12. Frisch MJ, Trucks GW, Schlegel HB, Scuseria GE, Robb MA, Cheeseman JR, Zakrzewski VG, Montgomery Jr JA, Stratmann RE, Burant JC, Dapprich S, Millam JM, Daniels AD, Kudin KN, Strain MC, Farkas O, Tomasi J, Barone V, Cossi M, Cammi R, Mennucci B, Pomelli C, Adamo C, Clifford S, Ochterski J, Petersson GA, Ayala PY, Cui Q, Morokuma K, Malick DK, Rabuck AD, Raghava-chari K, Foresman JB, Cioslowski J, Ortiz JV, Stefanov BB, Liu G, Liashenko A, Piskorz P, Komaromi I, Gomperts R, Martin RL, Fox DJ, Keith T, Al-Laham MA, Peng CY, Nanayakkara A, Gonzalez C, Challacombe M, Gill PMW, Johnson B, Chen W, Wong MW, Andres JL, Gonzalez C, Head-Gordon M, Replogle ES, Pople JA (2004) Computer code GAUSSIAN03. Gaussian Inc., WallingfordGoogle Scholar
  13. Fu Q, Negro E, Chen G, Law DC, Li CH, Hicks RF, Raghavachari K (2002) Hydrogen adsorption on phosphorus-rich (2 × 1) indium phosphide (001). Phys Rev B 65(7):075318-1-6Google Scholar
  14. Gomez H, Taylor TR, Neumark DM (2001) Anion photoelectron spectroscopy of aluminum phosphide clusters. J Phys Chem A 105(28):6886–6893CrossRefGoogle Scholar
  15. Guo L (2008) Evolution of the electronic structure and properties of neutral and charged aluminum arsenide clusters: a comprehensive analysis. Comput Mater Sci 42(3):489–496CrossRefGoogle Scholar
  16. Gutsev GL, Johnson E, Mochena MD, Bauschlicher Jr CW (2008) The structure and energetics of (GaAs)n, (GaAs)n, and (GaAs)n+ (n = 2–15). J Chem Phys 128(14):144707-1-9Google Scholar
  17. Halls MD, Velkovski J, Schlegel HB (2001) Harmonic frequency scaling factors for Hartree-Fock, S-VWN, B-LYP, B3-LYP, B3-PW91 and MP2 with the Sadlej pVTZ electric property basis set. Theor Chem Acc 105(6):413–421CrossRefGoogle Scholar
  18. Hay PJ, Wadt WR (1985) Ab initio effective core potentials for molecular calculations. Potentials for the transition metal atoms Sc to Hg. J Chem Phys 82(1):270–283CrossRefGoogle Scholar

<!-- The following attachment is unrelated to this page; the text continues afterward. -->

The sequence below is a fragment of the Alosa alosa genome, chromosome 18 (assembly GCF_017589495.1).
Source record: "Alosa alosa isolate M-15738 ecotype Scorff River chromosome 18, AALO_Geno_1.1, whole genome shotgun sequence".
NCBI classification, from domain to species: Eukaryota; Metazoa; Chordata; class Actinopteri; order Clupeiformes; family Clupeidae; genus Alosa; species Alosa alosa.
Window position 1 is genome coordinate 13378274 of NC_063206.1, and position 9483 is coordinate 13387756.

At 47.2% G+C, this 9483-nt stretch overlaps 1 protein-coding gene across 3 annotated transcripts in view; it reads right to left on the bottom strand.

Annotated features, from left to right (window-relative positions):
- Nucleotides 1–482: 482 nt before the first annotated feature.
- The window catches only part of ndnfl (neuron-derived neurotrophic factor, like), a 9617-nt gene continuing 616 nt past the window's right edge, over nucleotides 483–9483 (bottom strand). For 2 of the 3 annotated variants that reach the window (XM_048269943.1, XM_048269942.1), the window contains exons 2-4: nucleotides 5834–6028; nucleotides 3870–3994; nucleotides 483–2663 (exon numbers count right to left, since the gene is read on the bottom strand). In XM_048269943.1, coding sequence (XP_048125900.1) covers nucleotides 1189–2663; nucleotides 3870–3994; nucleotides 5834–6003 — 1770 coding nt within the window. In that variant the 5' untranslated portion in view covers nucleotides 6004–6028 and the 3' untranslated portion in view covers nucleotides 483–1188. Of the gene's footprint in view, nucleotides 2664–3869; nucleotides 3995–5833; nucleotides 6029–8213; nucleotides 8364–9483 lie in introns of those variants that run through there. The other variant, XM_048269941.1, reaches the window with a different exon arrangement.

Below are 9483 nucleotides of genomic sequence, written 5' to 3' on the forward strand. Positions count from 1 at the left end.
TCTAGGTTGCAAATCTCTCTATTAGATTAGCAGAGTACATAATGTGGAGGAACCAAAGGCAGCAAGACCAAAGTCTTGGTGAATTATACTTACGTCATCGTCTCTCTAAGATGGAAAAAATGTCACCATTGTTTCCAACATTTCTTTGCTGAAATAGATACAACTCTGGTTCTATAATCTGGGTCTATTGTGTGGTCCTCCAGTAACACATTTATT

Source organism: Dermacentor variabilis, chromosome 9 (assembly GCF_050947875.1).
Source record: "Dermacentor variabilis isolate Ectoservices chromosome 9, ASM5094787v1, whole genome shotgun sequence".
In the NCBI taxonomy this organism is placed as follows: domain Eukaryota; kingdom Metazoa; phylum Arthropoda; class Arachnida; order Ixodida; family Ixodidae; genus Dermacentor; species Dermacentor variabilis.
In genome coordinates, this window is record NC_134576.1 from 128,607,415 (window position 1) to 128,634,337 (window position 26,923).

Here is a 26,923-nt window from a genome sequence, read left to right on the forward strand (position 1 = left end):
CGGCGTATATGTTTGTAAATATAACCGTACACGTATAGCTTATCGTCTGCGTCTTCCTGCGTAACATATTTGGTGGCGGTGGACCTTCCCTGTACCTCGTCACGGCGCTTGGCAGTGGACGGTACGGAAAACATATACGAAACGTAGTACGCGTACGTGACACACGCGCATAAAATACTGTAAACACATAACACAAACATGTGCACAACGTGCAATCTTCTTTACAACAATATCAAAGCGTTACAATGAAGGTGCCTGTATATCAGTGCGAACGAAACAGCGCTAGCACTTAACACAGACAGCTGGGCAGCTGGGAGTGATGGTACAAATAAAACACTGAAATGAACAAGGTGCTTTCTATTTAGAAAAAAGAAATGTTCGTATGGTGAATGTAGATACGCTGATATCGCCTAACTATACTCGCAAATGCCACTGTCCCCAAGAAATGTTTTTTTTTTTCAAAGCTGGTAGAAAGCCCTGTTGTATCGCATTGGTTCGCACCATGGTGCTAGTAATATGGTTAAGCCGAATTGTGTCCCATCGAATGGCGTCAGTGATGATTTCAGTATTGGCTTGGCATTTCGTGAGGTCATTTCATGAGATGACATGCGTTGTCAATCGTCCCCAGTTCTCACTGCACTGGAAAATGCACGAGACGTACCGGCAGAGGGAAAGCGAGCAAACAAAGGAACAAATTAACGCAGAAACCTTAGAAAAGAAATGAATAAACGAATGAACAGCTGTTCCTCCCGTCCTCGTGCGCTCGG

19. Hou PX, Xu ST, Zhe Y, Yang QH, Liu C, Cheng HM (2003) Hydrogen adsorption/desorption behavior of multi-walled carbon nanotubes with different diameters. Carbon 41(13):2471–2476CrossRefGoogle Scholar
  20. Kawamura H, Kumar V, Sun Q, Kawazoe Y (2002) Magic behavior and bonding nature in hydrogenated aluminum clusters. Phys Rev B 65(4):045406-1-11Google Scholar
  21. Li S, Van Zee RJ, Weltner W (1993) Far-infrared spectra of small gallium phosphide, arsenide, and antimonide molecules in rare-gas matrixes at 4 K. J Phys Chem 97(44):11393–11396CrossRefGoogle Scholar
  22. Lide DR (2000) CRC handbook of chemistry and physics. CRC Press, New YorkGoogle Scholar
  23. Mainardi DS, Balbuena PB (2003) Hydrogen and oxygen adsorption on Rhn (n = 1–6) clusters. J Phys Chem A 107(48):10370–10380CrossRefGoogle Scholar
  24. Quek HK, Feng YP, Ong CK (1997) Tight binding molecular dynamics studies of GamAsn and AlmAsn clusters. Z Phys D 42(4):309–313CrossRefGoogle Scholar
  25. Schailey R, Ray AK (2000) A cluster approach to hydrogen chemisorption on the GaAs(1 0 0) surface. Comput Mater Sci 22(3–4):169–179Google Scholar
  26. Taylor TR, Asmis KR, Xu CS, Neumark DM (1998) Evolution of electronic structure as a function of size in gallium phosphide semiconductor clusters. Chem Phys Lett 297(1–2):133–140CrossRefGoogle Scholar
  27. Tozzini V, Buda F, Fasolino A (2001) Fullerene-like III–V clusters: a density functional theory prediction. J Phys Chem B 105(50):12477–12480CrossRefGoogle Scholar
  28. Zhu X (2003) Spectroscopic properties for Al2As, AlAs2, and their ions. J Mol Struct 638(1–3):99–105Google Scholar

Copyright information

© Springer Science+Business Media B.V. 2010

Authors and Affiliations

  1. 1.School of Chemistry and Material ScienceShanxi Normal UniversityLinfenChina

Personalised recommendations